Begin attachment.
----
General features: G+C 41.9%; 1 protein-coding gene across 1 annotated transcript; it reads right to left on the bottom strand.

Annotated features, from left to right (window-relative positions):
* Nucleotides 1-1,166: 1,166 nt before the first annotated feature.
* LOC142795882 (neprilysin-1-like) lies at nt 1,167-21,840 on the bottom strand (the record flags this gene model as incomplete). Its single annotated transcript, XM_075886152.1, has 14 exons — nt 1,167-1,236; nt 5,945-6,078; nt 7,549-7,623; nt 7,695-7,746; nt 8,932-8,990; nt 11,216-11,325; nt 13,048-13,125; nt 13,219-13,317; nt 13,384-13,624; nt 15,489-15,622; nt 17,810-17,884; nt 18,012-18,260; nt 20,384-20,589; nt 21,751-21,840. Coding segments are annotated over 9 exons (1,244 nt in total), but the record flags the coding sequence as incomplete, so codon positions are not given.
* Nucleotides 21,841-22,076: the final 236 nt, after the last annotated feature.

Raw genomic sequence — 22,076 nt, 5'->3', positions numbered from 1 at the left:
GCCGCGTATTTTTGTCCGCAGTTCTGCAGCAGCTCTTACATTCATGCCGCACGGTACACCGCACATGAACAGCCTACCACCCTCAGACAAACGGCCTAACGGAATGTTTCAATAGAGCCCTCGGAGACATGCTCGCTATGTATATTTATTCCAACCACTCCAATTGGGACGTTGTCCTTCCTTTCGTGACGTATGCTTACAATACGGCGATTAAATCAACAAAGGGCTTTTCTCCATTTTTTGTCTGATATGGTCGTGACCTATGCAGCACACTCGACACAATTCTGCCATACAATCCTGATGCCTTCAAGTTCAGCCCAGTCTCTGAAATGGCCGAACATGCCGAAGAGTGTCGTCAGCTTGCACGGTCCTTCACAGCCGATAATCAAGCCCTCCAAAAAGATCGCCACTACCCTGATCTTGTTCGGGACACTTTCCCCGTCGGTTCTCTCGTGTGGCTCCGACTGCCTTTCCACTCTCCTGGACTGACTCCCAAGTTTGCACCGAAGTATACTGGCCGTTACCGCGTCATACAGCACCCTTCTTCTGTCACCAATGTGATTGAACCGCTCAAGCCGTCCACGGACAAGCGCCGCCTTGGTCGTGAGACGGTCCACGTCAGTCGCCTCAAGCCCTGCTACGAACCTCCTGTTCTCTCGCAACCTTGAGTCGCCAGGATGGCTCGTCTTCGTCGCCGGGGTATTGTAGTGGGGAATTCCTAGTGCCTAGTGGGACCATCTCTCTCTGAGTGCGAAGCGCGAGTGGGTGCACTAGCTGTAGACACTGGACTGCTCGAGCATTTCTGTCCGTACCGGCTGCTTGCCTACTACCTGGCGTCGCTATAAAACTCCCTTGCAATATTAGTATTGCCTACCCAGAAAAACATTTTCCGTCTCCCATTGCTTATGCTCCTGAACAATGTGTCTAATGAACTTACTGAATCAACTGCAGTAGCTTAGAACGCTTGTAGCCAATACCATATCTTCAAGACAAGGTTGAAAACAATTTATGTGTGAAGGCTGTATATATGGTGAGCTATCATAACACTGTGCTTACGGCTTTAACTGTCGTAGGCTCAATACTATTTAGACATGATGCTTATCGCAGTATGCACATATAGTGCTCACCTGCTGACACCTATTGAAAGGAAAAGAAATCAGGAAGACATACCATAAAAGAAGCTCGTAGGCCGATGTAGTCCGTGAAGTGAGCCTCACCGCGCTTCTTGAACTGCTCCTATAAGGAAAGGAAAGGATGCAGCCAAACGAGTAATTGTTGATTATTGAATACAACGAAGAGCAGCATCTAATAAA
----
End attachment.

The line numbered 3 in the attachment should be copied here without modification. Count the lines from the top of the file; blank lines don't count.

* Nucleotides 1-1,166: 1,166 nt before the first annotated feature.